On Sat, 16 Jul 2005, George Sakkis wrote: > "Tom Anderson" <[EMAIL PROTECTED]> wrote: > >> On Sat, 16 Jul 2005, Joseph Garvin wrote: >> >>> Someone correct me if I'm wrong -- but isn't this the Shortest Path >>> problem? >> >> Dang! I was just about to point that out. >> >> [snipped] >> >> But yes, this is basically about who can write the fastest >> implementation of Dijkstra's algorithm. I've got one somewhere - i have >> a half-finished journey planner for the London Underground! - so maybe >> i should enter ... >> >> Hmm. Actually, Dijkstra's algorithm isn't always the fastest way to >> find the shortest path. The thing is, it's fully general, so it works >> on absolutely any graph; if the graph you're traversing has particular >> properties, you might be able to leverage those to find a solution >> faster. [snipped] > > Yes, that's right. Moreover, Dijkstra's computes the shortest path from > a given start to *all* nodes in the network, which is usually an > overkill if all you want is the shortest path to one (or a few) node(s).

## Advertising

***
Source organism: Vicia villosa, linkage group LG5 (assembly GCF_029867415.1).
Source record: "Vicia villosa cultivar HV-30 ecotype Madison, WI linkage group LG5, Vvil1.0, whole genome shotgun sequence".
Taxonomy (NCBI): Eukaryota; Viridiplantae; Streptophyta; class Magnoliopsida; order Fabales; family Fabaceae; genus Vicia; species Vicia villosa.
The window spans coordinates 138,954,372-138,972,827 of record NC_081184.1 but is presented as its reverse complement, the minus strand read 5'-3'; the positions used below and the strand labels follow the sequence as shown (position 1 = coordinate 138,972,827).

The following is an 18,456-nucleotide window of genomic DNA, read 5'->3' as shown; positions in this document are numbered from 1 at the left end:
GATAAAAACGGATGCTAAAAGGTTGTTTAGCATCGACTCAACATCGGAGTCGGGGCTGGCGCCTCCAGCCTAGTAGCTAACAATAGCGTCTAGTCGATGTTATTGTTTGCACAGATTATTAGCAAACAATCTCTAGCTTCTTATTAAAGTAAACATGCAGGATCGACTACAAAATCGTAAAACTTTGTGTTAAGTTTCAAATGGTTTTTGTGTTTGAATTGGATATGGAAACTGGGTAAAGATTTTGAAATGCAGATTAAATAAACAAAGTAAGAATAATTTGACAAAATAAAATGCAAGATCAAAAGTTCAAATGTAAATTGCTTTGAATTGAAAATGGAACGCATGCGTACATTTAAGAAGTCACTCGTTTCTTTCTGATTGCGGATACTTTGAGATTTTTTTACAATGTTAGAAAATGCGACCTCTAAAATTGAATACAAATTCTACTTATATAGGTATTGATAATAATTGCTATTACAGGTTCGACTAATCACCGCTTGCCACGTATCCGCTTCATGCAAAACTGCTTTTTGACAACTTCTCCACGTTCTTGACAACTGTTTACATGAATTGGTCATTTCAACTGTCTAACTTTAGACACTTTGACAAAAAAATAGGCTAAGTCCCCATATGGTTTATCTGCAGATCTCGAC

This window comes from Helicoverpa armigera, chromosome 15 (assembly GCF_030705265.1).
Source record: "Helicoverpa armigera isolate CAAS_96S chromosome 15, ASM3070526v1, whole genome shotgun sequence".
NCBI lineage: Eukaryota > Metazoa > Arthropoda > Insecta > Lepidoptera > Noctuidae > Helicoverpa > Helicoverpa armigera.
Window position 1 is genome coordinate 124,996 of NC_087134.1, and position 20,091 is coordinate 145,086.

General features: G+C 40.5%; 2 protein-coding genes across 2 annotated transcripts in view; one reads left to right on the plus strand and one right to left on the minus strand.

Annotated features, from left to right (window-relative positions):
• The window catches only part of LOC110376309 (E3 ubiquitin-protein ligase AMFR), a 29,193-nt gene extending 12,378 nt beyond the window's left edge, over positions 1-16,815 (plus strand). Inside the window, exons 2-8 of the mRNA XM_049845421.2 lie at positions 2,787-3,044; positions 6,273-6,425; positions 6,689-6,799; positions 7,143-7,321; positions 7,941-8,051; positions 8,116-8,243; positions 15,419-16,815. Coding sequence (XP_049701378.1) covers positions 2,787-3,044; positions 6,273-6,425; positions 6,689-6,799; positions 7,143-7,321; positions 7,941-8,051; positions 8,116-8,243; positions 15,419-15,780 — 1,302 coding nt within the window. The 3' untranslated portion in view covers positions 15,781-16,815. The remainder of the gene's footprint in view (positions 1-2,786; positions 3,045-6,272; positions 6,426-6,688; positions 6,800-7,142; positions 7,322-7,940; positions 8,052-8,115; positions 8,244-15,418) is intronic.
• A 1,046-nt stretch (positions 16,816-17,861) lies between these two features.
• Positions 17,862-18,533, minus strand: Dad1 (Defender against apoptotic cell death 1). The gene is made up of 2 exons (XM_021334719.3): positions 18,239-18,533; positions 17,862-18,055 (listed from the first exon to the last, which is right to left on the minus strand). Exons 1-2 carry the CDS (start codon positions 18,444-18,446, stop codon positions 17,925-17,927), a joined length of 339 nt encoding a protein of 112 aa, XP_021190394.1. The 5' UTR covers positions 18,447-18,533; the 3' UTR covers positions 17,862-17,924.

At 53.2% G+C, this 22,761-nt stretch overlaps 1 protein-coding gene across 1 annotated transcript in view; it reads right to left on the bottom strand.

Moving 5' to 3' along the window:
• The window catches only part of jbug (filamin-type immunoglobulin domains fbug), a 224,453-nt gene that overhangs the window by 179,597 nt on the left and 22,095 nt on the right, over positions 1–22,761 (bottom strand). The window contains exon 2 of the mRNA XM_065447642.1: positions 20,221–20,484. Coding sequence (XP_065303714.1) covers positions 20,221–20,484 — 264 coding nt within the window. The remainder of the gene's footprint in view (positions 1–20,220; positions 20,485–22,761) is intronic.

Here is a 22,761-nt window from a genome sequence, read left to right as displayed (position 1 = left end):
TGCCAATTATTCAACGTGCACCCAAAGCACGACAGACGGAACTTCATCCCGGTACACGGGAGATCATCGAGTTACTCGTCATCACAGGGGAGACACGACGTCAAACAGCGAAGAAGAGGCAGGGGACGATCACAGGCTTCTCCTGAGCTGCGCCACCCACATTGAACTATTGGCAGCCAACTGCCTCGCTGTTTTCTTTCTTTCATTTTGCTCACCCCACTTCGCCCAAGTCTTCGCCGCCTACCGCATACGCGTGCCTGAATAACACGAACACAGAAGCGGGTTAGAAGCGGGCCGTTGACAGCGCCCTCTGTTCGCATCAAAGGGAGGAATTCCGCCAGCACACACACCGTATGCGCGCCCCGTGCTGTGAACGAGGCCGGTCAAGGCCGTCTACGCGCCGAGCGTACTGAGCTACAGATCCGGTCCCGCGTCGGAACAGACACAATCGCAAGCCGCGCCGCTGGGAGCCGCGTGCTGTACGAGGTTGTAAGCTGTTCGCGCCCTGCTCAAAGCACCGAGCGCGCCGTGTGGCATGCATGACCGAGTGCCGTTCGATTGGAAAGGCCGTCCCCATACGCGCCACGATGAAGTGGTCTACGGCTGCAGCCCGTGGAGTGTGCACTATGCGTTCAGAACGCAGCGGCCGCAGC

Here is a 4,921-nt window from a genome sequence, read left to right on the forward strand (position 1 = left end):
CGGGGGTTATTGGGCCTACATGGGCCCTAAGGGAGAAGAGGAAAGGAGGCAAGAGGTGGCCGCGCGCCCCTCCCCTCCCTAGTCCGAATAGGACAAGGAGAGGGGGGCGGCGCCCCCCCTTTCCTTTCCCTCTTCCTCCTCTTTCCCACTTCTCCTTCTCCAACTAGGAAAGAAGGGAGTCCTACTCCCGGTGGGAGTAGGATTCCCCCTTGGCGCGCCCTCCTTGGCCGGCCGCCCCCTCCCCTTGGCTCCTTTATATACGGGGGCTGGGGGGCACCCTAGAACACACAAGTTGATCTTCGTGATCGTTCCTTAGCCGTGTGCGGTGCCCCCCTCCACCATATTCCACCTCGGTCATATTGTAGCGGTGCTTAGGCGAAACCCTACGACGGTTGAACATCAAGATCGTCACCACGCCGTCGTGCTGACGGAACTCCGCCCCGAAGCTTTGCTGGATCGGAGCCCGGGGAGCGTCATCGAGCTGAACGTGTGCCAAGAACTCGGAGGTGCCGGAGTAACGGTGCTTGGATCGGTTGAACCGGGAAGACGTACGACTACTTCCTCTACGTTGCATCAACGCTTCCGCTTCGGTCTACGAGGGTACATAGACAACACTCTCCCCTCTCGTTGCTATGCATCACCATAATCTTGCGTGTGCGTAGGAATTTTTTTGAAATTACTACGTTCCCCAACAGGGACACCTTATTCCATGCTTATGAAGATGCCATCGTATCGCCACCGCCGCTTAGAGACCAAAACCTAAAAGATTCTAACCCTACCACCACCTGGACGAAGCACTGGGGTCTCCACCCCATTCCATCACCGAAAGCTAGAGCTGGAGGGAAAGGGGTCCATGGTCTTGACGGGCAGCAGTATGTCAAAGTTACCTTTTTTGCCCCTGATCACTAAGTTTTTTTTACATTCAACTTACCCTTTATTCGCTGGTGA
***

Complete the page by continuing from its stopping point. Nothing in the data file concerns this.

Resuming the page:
Actually, it only computes shortest paths from the source to every node which is closer than the destination. Unless you keep computing after you've found your route! >> I can't immediately see any properties of this network that could be >> exploited, but that doesn't mean there aren't any. > > Hints: > > - You have to take exactly one decision (flight or stop) every single > day until you reach the destination; no more, no less. > > - There is no time machine; days pass in one direction only, one at a time. Ah, but in my approach, those rules are encoded in the structure of the graph; i don't think they leave you with a graph with any obvious exploitable properties. To expand on that, rather than making a graph in which vertices are cities and edges are services, which then leaves me with the headache of finding a route in the face of shifting availability and weight of edges, i make each vertex a spacetime, rather than a purely spatial, location - 'Frankfurt on friday', for example, would be a different vertex to 'Frankfurt on monday'. Flights are then simply edges which link the origin city on the day they depart to the destination city on the next day; their weight is the cost of the flight. City X on day N is always linked to City X on day N+1 by an edge representing the option of staying in a hostel. Vertices corresponding to the destination city on any day are all linked to a special goal vertex by length-0 edges, so if you can make it to the destination at any time, you win. You could put nonzero weights on those edges if you liked, to capture your preferences about when you wanted to arrive (if you were willing to pay 15 pounds more to get there on tuesday, you'd set the weight of links from tuesday to the goal to -15, for example). You'd probably also want a special start node linked to your home airport on every day by length-0 edges. I can't see any properties of the resulting graph that are particularly interesting. The fact that flight prices are not correlated with physical distance makes an A*-like approach impossible. Actually, there is one thing - the number of edges you need to traverse to get from any vertex to any other (apart from the start and goal vertices) is always the same, regardless of the route taken, since each edge corresponds to one day's actions, and any given pair of vertices are a certain number of days apart. Ah, is that what you were hinting at? I'm still not sure how you could use this, though! tom -- I do not think we will have to wait for very long. -- http://mail.python.org/mailman/listinfo/python-list